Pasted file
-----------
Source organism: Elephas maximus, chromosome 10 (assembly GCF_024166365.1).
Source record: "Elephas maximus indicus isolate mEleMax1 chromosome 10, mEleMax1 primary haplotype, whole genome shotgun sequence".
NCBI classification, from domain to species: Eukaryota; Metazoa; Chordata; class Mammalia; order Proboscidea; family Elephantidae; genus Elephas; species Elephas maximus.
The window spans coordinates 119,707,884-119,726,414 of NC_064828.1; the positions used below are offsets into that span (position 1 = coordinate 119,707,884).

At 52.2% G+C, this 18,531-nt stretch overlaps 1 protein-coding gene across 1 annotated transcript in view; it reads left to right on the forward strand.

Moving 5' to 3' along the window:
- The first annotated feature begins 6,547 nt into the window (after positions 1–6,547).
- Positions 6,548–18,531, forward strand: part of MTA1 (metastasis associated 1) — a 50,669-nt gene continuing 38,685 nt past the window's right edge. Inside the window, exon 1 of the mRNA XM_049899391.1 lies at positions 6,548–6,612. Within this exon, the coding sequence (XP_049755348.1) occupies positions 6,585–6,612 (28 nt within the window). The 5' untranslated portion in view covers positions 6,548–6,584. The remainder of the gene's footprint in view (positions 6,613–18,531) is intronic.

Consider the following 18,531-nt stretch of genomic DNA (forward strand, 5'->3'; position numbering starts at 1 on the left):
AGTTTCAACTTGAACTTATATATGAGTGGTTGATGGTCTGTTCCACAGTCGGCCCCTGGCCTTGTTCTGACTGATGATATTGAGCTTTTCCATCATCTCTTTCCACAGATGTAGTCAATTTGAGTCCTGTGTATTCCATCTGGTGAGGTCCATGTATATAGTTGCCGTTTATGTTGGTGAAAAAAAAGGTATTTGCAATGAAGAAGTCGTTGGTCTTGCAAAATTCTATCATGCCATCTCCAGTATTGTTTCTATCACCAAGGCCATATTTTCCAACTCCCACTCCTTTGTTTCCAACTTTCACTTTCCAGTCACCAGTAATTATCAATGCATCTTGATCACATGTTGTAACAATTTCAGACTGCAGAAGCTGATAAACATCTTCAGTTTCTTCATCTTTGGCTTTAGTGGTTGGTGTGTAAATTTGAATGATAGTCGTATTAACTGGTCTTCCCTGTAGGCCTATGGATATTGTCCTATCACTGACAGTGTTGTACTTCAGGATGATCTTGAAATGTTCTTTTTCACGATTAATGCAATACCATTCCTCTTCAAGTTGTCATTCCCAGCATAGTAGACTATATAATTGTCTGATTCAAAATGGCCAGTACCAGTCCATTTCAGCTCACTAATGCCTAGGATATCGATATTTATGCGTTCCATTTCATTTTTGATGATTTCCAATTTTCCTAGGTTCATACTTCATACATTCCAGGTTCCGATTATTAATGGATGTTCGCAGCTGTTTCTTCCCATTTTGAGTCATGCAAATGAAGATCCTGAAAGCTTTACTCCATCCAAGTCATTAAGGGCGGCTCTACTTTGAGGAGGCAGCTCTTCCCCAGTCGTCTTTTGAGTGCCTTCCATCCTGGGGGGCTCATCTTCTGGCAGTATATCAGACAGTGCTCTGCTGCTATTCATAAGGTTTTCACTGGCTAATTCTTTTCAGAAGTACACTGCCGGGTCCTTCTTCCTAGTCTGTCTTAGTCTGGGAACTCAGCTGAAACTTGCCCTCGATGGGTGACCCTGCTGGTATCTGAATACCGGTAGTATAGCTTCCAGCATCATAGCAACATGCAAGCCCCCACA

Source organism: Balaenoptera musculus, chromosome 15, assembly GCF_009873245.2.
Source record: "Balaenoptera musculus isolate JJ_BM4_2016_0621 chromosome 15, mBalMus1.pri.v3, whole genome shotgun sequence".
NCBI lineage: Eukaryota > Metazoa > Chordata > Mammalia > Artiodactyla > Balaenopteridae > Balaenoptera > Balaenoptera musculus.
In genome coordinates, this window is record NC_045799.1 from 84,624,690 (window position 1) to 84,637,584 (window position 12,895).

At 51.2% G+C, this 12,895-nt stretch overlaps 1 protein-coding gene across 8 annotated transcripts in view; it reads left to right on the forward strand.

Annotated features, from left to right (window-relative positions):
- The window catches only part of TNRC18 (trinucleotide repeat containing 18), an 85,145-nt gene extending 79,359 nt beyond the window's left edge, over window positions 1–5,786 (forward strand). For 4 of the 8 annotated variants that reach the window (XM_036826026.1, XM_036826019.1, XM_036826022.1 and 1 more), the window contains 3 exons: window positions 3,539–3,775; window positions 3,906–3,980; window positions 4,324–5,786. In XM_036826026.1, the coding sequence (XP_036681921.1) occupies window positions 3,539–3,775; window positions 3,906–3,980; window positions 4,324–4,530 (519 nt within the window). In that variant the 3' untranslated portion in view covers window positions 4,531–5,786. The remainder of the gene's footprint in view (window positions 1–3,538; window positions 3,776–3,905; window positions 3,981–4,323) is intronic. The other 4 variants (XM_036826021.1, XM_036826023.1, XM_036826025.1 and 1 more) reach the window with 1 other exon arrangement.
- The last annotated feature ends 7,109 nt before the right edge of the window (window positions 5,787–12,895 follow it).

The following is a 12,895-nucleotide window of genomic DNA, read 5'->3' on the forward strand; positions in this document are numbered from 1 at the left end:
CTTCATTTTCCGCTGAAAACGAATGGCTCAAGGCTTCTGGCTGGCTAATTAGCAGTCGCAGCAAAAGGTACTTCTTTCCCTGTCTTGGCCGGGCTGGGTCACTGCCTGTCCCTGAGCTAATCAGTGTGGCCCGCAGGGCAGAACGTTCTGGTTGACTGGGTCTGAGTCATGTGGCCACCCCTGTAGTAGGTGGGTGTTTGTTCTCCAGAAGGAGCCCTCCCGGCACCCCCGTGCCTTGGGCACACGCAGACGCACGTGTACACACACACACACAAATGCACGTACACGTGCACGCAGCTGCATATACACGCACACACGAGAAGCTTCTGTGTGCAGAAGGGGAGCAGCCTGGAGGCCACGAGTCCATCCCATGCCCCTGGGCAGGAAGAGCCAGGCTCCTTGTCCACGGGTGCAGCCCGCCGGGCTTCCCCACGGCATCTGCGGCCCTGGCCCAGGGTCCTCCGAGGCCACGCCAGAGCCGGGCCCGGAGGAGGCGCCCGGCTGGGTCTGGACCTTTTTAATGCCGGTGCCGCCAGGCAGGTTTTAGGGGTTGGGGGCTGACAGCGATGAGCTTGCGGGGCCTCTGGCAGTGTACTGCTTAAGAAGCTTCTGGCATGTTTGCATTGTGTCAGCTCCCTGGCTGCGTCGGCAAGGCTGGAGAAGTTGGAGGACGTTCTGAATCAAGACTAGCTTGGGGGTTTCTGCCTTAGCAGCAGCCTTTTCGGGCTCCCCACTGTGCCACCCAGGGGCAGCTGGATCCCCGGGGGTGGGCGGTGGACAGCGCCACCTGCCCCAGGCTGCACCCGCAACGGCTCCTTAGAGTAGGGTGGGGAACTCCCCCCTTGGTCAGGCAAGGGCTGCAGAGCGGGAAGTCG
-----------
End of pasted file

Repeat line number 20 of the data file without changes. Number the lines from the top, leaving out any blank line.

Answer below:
CTTCATTTTCCGCTGAAAACGAATGGCTCAAGGCTTCTGGCTGGCTAATTAGCAGTCGCAGCAAAAGGTACTTCTTTCCCTGTCTTGGCCGGGCTGGGTCACTGCCTGTCCCTGAGCTAATCAGTGTGGCCCGCAGGGCAGAACGTTCTGGTTGACTGGGTCTGAGTCATGTGGCCACCCCTGTAGTAGGTGGGTGTTTGTTCTCCAGAAGGAGCCCTCCCGGCACCCCCGTGCCTTGGGCACACGCAGACGCACGTGTACACACACACACACAAATGCACGTACACGTGCACGCAGCTGCATATACACGCACACACGAGAAGCTTCTGTGTGCAGAAGGGGAGCAGCCTGGAGGCCACGAGTCCATCCCATGCCCCTGGGCAGGAAGAGCCAGGCTCCTTGTCCACGGGTGCAGCCCGCCGGGCTTCCCCACGGCATCTGCGGCCCTGGCCCAGGGTCCTCCGAGGCCACGCCAGAGCCGGGCCCGGAGGAGGCGCCCGGCTGGGTCTGGACCTTTTTAATGCCGGTGCCGCCAGGCAGGTTTTAGGGGTTGGGGGCTGACAGCGATGAGCTTGCGGGGCCTCTGGCAGTGTACTGCTTAAGAAGCTTCTGGCATGTTTGCATTGTGTCAGCTCCCTGGCTGCGTCGGCAAGGCTGGAGAAGTTGGAGGACGTTCTGAATCAAGACTAGCTTGGGGGTTTCTGCCTTAGCAGCAGCCTTTTCGGGCTCCCCACTGTGCCACCCAGGGGCAGCTGGATCCCCGGGGGTGGGCGGTGGACAGCGCCACCTGCCCCAGGCTGCACCCGCAACGGCTCCTTAGAGTAGGGTGGGGAACTCCCCCCTTGGTCAGGCAAGGGCTGCAGAGCGGGAAGTCG